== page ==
Wyche will point out Tampa Bay's four-game winning streak near the end of the season, ignoring the fact that two of the victories were against the Redskins and another was against the Rams.
He'll also fail to point out that with a sellout crowd on hand for the finale -- the team sold its 74,301st and last ticket 70 minutes after kickoff -- they were drilled by the Green Bay Packers, 34-19. He'll also fail to point out he's the first coach in league history to lose 10 or more games four years in a row (he did it in his final year in Cincinnati in 1991).
But Wyche can be a good salesman, so it will be interesting to see if he's able to convince Story to delay the sale.
The downside for the trustees is that if they keep the team for another year, they'll probably lose money for the trust in 1995, which isn't what trustees are supposed to do.
The Jimmy Watch
Jimmy Johnson keeps making as much news away from the game as most coaches do in the game.
Two weeks ago, it was his much ballyhooed announcement that he wasn't returning to coaching -- at least for the moment.
Last week, he showed up in Dallas with the HBO crew for their weekly "Inside the NFL" show.
The producers suggested that Johnson might want to go to the team's training complex. Johnson nixed that idea, but the Cowboys wanted to make sure he knew he wasn't welcome, anyway.
"At this particular time in the season, to have a little homecoming for Jimmy out here at Valley Ranch was probably inappropriate," owner Jerry Jones said.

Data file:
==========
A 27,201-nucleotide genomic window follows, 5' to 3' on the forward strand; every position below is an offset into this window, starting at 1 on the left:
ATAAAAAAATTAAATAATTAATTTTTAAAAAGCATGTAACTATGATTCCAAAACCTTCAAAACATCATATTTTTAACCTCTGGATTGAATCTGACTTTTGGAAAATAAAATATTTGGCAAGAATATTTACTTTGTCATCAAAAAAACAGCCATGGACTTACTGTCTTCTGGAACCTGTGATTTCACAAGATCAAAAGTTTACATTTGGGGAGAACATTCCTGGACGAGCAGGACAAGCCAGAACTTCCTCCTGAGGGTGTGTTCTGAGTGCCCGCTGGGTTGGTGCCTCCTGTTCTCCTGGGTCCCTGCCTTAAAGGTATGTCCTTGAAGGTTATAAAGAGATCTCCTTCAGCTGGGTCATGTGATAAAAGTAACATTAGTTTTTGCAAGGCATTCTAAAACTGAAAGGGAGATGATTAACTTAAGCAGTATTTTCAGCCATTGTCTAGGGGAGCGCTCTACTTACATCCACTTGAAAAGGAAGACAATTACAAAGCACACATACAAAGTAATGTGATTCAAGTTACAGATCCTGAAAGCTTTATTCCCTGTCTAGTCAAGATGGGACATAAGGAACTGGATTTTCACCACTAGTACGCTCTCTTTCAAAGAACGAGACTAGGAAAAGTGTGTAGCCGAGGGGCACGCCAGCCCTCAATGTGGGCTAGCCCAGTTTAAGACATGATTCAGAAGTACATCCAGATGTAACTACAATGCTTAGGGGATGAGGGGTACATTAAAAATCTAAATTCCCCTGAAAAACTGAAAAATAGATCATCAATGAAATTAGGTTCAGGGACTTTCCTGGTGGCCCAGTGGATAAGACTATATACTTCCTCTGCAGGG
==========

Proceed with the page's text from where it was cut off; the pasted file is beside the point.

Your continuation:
But guard Nate Newton said a visit from Johnson "would have ben a spark for us."
That's all coach Barry Switzer needs to hear. He already is getting flak in Dallas because the team lost two of its last three games.
Running back Emmitt Smith said he hopes Johnson will be rooting for Dallas in the playoffs.
"He probably wouldn't have been an objective journalist, but deep down in his heart, I know he's probably rooting for us. He better be, anyway," Smith said.
So, how did Buddy Ryan grade his first year as the coach of the Arizona Cardinals, though they finished 8-8 after he promised a winner.
"You know me; I always give myself an A-plus," said Ryan.
Under Ryan, the offense tumbled from eighth in the league to 25th, scoring 91 fewer points. His defense allowed only two fewer points (267) than last year, and the Cardinals won just one more game.
Ryan then told three high-paid veterans -- quarterback Steve Beuerlein and wide receivers Gary Clark and Ricky Proehl -- they
would be exposed to the expansion draft.
Ryan didn't produce the promised winning season, but after much careful evaluation, he decided it wasn't his fault.